Individualized Services, Lower Caseloads & Higher Adoption Rates: The Wendy’s Wonderful Kids Program Evaluation Report

The Dave Thomas Foundation for Adoption (DTFA) and its Wendy’s Wonderful Kids initiative strive to increase adoptions of foster children in the United States and some provinces in Canada. A recent evaluation of the program found that it is more successful in attaining the goal of adoption than traditional casework and adoption models.

The Wendy’s Wonderful Kids (WWK) program, funded partially from donations from Wendy’s restaurants, administers grants through DTFA to adoption agencies across the country who then work with local professionals to place children in the foster care system with adoptive families. The process is highly individualized, with much attention paid to getting to know the children and placing them with recruited, well-vetted families according to the history, strengths and unique needs of the youth. In this model, WWK staff carry a caseload of 12 to 15 children.

The evaluation found that overall; the youth in the WWK program were more likely to be adopted (1.5 times more) than youth outside the program and those who had mental health diagnoses were three times more likely to be adopted than their counterparts in the control group. Also, as the age of the child increased, so did the likelihood that they would be adopted compared to youth receiving traditional services; for example, the report states that youth entering the program at age 11 were twice as likely to be adopted and those referred at age 15 were three times as likely to be adopted. Taking this data at face value it appears the model used by the WWK works exceptionally well with youth sometimes considered more challenging to place in adoptive families (those with special needs, teenagers, etc.).

Demographics of the intervention group, a more detailed breakdown of the findings and information on the WWK program model are available in the Evaluation Report Summary and other evaluation materials at the Child Trends website. A fact sheet of the findings is also available.

Citation of Evaluation Report: Malm, K., Vandivere, S., Allen, T., DeVooght, K., Ellis, R., McKlindon, A., Smollar, J., Williams, E. and Zinn, A. (2011). Evaluation Report Summary: The Wendy’s Wonderful Kids Initiative, Child Trends, Washington, D.C.

The Unknowns Surrounding Foster Children with Incarcerated Parents

A Government Accountability Office (GAO) report, Child Welfare: More Information and Collaboration Could Promote Ties Between Foster Care Children and Their Incarcerated Parents, examined the number of youth in foster care with incarcerated parents, how the child welfare and correctional systems worked together to continue family contact, and how larger government agencies, the Department of Health of Human Services (HHS) and the Department of Justice (DOJ) in particular, have supported local level agencies in this goal.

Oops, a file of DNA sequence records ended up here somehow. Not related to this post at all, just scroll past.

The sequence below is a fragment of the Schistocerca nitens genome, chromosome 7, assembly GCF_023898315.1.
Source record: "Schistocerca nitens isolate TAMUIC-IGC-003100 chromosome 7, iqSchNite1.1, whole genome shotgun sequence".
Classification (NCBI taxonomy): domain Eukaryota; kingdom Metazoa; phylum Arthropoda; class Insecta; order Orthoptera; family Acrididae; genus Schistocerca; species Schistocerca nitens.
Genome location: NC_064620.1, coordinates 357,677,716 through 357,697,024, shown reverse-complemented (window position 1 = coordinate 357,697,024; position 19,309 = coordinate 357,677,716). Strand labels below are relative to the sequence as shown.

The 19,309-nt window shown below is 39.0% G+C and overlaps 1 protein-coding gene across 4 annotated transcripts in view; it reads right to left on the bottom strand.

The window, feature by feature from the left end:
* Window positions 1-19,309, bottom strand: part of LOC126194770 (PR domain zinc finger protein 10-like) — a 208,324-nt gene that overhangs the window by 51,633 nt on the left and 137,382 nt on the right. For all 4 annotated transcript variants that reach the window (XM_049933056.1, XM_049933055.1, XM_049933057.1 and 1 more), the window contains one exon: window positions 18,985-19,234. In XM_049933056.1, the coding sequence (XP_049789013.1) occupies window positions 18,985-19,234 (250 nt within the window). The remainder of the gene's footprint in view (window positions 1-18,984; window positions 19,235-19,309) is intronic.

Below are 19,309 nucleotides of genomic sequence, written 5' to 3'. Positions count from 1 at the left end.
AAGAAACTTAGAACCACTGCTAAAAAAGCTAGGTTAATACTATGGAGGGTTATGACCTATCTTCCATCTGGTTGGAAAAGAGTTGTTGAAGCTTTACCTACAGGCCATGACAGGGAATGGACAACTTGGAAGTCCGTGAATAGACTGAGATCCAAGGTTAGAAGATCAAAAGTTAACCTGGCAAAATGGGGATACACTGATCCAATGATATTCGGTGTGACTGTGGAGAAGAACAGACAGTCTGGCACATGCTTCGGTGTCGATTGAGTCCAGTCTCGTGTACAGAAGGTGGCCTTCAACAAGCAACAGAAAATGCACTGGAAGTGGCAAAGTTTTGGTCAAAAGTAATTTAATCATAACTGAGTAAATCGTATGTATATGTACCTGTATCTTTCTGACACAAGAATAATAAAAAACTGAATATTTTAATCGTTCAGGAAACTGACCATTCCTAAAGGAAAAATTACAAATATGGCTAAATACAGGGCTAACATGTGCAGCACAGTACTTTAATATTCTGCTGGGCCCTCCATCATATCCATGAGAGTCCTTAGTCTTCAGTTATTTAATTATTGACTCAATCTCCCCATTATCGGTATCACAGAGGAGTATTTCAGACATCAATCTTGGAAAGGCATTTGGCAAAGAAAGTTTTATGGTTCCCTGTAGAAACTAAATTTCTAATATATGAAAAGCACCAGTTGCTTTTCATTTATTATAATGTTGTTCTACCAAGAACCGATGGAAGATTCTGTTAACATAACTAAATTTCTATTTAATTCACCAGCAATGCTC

To summarize, the answers are:

  • No one really knows;
  • occasionally; and
  • not much.

Unfortunately, data from the HHS and the Bureau of Justice Statistics do not provide an accurate estimate of the number foster children with at least one parent incarcerated, nor do they provide information on the timing of the incarceration in relation to the removal of the child or children from the home. Known data from 2009 suggest that more than 14,000 youth were placed in foster care due to the incarceration of a parent.

In the 10 states studied, researchers successfully identified methods used to support families separated by both incarceration and the child welfare system including training for caseworkers, and when possible, parental involvement via telephone in child family court hearings. How often such or similar methods were utilized is unknown. It is also not clear if any long-term strategies were in place across systems to best facilitate goals of family reunification, or if and when kinship care was utilized. It should be noted that caseworkers in the child welfare system face extraordinary challenges working with correctional facilities due to the maze of regulations, policies and procedures found in both systems.

The GAO found that HHS does disseminate information to child welfare and correctional agencies to assist children and families involved in both systems, but the report mentions that such information was not necessarily easily located or timely. Also, the report indicates that federal prisons lack written guidelines for working with child welfare agencies and caseworkers.

The report concludes that routine, standardized distribution of up-to-date information, cross-system collaboration, clear protocols adhering to policy and working relationships between agencies at the local level would go far in maintaining familial bonds between foster children and their incarcerated parents. These, and several additional recommendations, are listed at the GAO website.

Even over a decade after its passage, the well-intentioned legislation to more quickly move foster children to permanent homes, via either family reunification or an adoptive home, makes the relevance of this report clear. While federal law deems states must make “reasonable efforts” to reunify families, states are allowed to define those efforts as they see fit. Luckily, legal advocates and some policymakers have long recognized and been working to address the issues raised by this report.

Holiday Advice for Families with Adopted Children

The New York Times blog Well, features a December 31, 2010 post entitled Four Adopted Siblings, Lots of Holiday Stress wherein Dr. Joshua Sparrow offers advice to families with adopted or foster children on how to handle the excitement and stress of the holiday season. His view on the role of prior trauma in shaping responses to a season that is assumed to be one of only happy experiences for children is especially helpful for parents and professionals alike.